Photo: Samuel Goldwyn PicturesThe billing of the new movie "Robot & Frank" is all wrong. It should have been called "Frank & Robot," as it's really a one-human show.
The Frank in the title is the veteran actor Frank Langella. He's won piles of prizes for his stage work and he garnered an Oscar nomination for his turn as Richard M. Nixon in "Frost/Nixon." In this movie, Langella plays another kind of crook — an irascible, retired cat burglar who lives up in a quaint house in the countryside at some time in the "near future."
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The robot in this flick looks like a sentient Lego man in a flight helmet and speaks with a HAL-like deadpan, voiced by Peter Sarsgaard. Frank's harried son Hunter (James Madsen) foists the thing on him to serve as a caretaker. Frank, as we learn, is suffering from memory lapses, disorientation, and other symptoms of dementia, but is too proud to admit this to himself. He takes one look at the robot — Frank never really bothers to give him (it?) a name — and declares, "That thing is going to murder me in my sleep."
He doesn't, of course. This isn't one of those kind of sci-fi flicks. Most cinematic robots from HAL to the Terminator to David from this summer's "Prometheus" have been either villains bent on destroying humanity or at least amoral agents of a corporate agenda who have no qualms about killing those they deem as inconvenient. Others, as in Steven Spielberg's wildly underrated movie "A.I.," delve into the pathos of a sentient being constructed, and disposed of, at the whims of the capitalist marketplace. The robot in this movie is, one surmises, a more accurate depiction of robots from the near future. It is essentially a device; an ambulatory iPhone with a souped-up Siri for a brain, designed above all else to tend to Frank's physical and mental well being. He's also a great foil for Langella's Frank.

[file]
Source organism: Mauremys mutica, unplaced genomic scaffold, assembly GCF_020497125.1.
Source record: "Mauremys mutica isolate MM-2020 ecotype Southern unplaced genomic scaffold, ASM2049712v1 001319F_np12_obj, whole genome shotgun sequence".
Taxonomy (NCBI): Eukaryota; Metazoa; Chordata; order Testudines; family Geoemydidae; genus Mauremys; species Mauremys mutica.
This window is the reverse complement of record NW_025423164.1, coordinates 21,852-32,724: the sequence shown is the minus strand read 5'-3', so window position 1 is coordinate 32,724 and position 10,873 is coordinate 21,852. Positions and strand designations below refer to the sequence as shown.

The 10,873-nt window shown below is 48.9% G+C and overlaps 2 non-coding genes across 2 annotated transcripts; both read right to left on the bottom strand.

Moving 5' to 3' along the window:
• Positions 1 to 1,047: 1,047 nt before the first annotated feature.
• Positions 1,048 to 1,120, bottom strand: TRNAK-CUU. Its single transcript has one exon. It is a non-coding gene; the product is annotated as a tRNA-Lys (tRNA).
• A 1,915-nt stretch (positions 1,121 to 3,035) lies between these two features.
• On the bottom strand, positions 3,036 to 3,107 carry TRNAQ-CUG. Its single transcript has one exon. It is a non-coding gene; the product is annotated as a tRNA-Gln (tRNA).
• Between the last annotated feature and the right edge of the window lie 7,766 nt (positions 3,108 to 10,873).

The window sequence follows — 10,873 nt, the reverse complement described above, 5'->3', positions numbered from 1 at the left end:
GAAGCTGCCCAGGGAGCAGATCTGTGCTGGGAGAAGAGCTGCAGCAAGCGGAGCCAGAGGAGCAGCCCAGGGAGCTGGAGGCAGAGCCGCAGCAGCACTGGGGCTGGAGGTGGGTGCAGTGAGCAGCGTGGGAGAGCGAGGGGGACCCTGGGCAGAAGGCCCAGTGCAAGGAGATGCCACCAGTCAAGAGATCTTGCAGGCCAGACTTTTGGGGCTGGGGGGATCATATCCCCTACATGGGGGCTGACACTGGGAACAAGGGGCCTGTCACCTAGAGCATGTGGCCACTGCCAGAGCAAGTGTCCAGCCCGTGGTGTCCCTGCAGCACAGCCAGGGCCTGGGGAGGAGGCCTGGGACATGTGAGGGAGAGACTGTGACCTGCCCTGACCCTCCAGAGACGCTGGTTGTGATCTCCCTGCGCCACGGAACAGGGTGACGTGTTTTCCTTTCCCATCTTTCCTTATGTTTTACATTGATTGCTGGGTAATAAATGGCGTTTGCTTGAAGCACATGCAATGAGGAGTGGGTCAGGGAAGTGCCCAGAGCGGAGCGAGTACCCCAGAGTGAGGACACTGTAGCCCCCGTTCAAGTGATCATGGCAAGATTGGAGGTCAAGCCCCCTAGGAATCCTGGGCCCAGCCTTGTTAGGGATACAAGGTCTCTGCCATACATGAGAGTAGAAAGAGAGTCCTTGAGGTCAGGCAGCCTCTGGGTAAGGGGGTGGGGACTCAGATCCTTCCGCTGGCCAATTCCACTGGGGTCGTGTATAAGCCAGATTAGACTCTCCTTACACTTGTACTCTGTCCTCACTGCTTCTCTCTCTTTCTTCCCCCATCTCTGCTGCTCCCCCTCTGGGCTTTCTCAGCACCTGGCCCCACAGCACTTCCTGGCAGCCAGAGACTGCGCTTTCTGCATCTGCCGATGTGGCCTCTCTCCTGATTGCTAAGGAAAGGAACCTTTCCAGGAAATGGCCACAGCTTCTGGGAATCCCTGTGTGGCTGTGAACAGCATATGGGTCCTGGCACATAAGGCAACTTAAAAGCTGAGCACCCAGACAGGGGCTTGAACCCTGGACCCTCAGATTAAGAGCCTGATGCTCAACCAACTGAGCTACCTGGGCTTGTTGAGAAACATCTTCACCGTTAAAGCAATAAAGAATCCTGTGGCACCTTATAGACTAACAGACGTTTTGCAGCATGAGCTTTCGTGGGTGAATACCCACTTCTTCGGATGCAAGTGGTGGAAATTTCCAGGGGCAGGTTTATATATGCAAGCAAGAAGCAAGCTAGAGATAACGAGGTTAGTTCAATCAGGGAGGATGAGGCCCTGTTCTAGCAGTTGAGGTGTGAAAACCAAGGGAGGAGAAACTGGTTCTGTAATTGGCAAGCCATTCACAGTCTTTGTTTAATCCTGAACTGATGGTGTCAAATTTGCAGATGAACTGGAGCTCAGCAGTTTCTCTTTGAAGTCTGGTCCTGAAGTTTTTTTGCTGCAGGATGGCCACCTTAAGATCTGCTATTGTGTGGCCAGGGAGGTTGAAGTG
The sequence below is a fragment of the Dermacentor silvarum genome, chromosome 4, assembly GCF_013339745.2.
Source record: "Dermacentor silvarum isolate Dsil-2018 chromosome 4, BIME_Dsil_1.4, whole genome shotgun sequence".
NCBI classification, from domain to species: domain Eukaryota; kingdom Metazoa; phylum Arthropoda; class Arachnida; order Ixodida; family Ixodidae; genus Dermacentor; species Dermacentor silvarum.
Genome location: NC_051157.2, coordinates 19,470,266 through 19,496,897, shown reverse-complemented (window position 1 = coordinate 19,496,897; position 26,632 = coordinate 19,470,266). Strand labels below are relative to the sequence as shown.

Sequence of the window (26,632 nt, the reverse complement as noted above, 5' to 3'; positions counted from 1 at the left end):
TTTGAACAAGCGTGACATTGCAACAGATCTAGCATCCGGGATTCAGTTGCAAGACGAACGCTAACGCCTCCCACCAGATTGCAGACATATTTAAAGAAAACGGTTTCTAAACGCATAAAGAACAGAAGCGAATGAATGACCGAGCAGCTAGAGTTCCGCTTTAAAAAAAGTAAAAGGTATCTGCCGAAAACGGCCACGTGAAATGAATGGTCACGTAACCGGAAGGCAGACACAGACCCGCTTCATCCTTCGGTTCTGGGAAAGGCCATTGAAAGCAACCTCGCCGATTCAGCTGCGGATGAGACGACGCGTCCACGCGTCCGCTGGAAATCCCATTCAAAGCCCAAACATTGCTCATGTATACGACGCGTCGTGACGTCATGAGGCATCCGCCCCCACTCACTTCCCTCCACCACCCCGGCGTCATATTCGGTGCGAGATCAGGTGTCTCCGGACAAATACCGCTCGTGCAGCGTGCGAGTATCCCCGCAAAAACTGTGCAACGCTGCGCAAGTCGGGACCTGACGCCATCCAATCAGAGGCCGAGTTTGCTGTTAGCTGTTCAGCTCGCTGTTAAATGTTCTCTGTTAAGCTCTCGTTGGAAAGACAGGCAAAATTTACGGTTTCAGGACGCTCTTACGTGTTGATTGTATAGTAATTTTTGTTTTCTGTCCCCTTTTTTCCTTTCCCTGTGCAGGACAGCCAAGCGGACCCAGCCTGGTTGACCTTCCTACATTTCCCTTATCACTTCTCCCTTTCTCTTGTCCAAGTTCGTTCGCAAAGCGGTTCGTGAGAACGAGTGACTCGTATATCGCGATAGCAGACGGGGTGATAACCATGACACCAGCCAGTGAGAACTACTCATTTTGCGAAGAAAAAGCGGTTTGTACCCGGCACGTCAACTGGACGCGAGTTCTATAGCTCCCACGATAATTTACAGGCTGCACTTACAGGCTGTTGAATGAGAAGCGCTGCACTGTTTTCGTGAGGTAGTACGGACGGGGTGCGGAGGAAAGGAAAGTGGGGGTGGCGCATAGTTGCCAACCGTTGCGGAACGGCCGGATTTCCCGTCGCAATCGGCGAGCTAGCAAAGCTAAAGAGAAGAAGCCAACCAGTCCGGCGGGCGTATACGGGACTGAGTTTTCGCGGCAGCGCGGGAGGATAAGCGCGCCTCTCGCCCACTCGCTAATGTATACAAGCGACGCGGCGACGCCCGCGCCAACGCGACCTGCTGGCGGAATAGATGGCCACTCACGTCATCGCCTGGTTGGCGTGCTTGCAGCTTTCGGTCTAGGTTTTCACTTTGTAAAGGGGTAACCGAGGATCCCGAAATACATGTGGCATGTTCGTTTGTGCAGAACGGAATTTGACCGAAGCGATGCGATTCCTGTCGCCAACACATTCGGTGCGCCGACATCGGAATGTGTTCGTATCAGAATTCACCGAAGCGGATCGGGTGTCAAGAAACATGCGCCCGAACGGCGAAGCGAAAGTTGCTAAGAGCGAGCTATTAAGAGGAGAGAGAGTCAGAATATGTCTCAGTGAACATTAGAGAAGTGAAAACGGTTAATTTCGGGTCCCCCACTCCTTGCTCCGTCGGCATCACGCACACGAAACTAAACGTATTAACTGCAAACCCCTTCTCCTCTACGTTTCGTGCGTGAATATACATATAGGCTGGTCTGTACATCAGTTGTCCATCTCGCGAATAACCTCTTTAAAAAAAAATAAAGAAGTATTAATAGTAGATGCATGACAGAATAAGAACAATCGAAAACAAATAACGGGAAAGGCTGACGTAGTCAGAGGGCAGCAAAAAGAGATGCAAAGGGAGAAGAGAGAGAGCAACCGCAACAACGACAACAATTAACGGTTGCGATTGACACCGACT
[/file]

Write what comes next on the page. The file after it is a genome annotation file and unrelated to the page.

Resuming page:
The robot cleans up Frank's filthy abode, gets him to eat a healthful diet of brown rice and vegetables, and tries to get him involved in a hobby. The robot's preferred pastime is gardening; an activity that Frank has little but contempt for. Part of the fun of this film is watching Langella react to his synthetic sidekick with a remarkably nuanced mixture of irritation, annoyance, and ultimately affection. Think of it as '50 Shades of Grump.'
Frank's passion lies less with greenery and more with thievery. When he learns that the robot has little in the way ethical or legal restraints, he teaches him how to pick a lock. Soon, Frank and the robot break into the local library that's in the process of being repurposed into a museum dedicated to pre-digital technology and overseen by an unctuous yuppie. They swipe a rare copy of "Don Quixote" with the hopes of impressing the attractive librarian Jennifer (Susan Sarandon).
Though the movie certainly has elements that resemble the Cervantes saga — a mismatched duo engaging in some pretty outlandish escapades — this isn't ultimately a buddy movie. Instead, it's a tale of one man's acceptance of his own limitations and morality. (Warning: potential spoiler ahead.) The true emotional moment of the movie lies not when he says goodbye to his robot but when he learns his real relationship is with Jennifer. And Langella handles that moment flawlessly. "Robot & Frank" is, in the end, a lightweight charmer that provides a great showcase for Langella's formidable acting chops.
"Robot & Frank" expands to select cities this Friday.
See a clip from "Robot & Frank":